Changes could be coming for how felons go about restoring their voting rights in Iowa. Currently, felons must petition the governor if they want their voting rights restored after their sentences are served.
Now, Iowa Governor Kim Reynolds wants to automatically restore the voting rights of felons through a constitutional amendment.
James Urso tells 6 news that he was 18-years-old the first time he cast a ballot in the state of Iowa. “I thought it was great. I thought that I had a voice. Perhaps maybe the vote would make a change or maybe create a change.”
Things did change for James when he went to prison for three years for committing a white collar crime. When he was released he lost his right to vote. “It was like I was still in prison. Still feels like I’m being penalized for a poor choice that I made and I don’t think that’s fair.”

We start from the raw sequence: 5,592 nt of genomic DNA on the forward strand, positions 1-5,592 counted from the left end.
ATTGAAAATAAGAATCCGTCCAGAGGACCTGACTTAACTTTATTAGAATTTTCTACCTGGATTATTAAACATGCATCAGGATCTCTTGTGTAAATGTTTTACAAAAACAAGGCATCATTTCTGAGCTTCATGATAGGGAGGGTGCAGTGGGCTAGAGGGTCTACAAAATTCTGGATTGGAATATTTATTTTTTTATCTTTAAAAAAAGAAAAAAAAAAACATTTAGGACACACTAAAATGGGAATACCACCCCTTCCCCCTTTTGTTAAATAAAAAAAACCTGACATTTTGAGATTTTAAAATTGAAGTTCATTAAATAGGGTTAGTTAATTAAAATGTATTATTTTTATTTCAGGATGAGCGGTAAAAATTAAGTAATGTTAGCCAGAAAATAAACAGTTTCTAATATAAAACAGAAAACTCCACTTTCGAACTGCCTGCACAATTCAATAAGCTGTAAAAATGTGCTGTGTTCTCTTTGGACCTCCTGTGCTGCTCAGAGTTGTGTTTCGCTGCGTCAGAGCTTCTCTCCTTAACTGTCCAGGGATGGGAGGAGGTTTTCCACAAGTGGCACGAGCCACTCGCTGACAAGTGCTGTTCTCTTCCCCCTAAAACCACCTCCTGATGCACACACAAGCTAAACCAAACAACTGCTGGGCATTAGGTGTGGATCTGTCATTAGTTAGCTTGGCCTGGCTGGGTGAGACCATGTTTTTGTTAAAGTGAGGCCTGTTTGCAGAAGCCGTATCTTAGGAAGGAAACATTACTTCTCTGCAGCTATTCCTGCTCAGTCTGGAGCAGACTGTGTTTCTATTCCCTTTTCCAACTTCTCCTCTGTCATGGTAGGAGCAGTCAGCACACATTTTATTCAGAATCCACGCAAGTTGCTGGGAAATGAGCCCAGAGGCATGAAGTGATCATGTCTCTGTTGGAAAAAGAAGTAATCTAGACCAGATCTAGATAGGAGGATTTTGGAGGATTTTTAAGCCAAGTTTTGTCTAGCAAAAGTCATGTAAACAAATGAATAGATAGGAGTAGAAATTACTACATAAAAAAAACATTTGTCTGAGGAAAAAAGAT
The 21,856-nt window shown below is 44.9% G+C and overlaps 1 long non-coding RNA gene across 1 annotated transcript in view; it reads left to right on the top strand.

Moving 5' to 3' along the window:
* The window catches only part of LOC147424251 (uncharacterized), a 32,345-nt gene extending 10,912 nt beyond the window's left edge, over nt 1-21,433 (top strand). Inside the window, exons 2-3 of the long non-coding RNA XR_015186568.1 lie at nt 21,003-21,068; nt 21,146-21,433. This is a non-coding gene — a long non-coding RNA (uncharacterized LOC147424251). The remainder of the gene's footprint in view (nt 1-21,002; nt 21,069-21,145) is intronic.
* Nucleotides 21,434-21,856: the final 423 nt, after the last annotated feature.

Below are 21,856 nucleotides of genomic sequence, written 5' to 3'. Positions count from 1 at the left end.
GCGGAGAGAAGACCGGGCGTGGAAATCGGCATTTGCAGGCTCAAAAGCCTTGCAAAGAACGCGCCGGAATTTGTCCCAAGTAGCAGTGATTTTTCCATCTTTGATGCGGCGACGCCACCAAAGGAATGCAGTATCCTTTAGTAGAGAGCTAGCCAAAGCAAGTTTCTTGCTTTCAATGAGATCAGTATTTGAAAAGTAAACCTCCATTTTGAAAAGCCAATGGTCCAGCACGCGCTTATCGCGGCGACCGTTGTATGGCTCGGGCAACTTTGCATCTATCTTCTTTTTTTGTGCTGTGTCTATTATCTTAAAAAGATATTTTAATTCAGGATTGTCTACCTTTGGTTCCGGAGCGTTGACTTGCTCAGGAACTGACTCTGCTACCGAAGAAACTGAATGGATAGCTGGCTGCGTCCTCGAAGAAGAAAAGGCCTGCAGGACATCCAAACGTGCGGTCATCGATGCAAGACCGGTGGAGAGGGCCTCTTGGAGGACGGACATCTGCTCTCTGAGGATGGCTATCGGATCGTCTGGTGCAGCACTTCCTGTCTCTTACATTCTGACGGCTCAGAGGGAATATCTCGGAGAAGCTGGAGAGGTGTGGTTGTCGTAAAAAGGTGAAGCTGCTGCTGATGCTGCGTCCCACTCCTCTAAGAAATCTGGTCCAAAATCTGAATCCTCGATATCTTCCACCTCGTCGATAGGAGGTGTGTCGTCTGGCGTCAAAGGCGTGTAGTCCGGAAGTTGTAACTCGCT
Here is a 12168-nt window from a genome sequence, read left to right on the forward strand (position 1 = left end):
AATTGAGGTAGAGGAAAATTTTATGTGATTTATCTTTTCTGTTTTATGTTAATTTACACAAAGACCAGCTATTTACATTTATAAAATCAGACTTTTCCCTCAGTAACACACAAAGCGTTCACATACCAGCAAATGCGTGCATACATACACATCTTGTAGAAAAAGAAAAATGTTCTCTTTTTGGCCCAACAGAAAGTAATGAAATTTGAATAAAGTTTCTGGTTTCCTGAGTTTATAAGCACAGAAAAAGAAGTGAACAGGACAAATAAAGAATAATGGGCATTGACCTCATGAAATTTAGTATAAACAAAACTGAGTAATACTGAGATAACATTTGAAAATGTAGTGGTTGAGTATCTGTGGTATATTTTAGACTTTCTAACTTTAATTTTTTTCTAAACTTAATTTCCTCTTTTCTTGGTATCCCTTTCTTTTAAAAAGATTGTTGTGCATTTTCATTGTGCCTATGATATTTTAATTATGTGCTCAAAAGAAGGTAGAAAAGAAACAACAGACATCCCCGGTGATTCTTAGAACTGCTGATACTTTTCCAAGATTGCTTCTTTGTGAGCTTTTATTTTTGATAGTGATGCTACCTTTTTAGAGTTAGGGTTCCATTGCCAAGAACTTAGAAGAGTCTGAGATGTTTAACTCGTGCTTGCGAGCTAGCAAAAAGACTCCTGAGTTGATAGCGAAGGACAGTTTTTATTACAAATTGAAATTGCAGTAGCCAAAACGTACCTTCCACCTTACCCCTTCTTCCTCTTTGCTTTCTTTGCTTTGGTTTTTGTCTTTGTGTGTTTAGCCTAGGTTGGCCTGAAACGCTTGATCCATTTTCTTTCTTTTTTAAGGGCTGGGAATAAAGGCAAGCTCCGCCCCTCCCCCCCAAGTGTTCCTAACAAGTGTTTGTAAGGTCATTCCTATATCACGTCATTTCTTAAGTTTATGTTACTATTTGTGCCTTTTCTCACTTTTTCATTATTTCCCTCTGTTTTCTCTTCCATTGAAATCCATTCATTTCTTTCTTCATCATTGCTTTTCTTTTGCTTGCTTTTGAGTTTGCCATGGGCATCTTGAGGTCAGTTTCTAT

Governor Reynolds says she wants to give non-violent felons the right to vote under a constitutional amendment, which would take the decision away from the governor. “I believe Iowans recognize the power of redemption so let’s put this issue in their hands.”
Urso said, “I don’t see why we shouldn’t be able to do that because we’re working, we’re paying taxes, we’re paying our bills, most of us, I guess. So why can’t we go back to doing that?”
But there are some in the Iowa legislature, like House Speaker Linda Upmeyer, who say the governor’s proposal is not a slam dunk. “This is something we’ll take a very thoughtful look at because I want to understand everything that’s involved with that.”
Tens of thousands of felons could return to the polls if Iowans decide to vote against the ban that keeps felons away from the polls. A change in Iowa’s constitution must be approved by two consecutive Iowa General Assemblies and then the Iowa voters, which means it could be 2020 before the measure appears on the ballot.
Iowa and Kentucky are the only two states that require felons to petition the governor if they want to have their voting rights restored after their sentences are complete.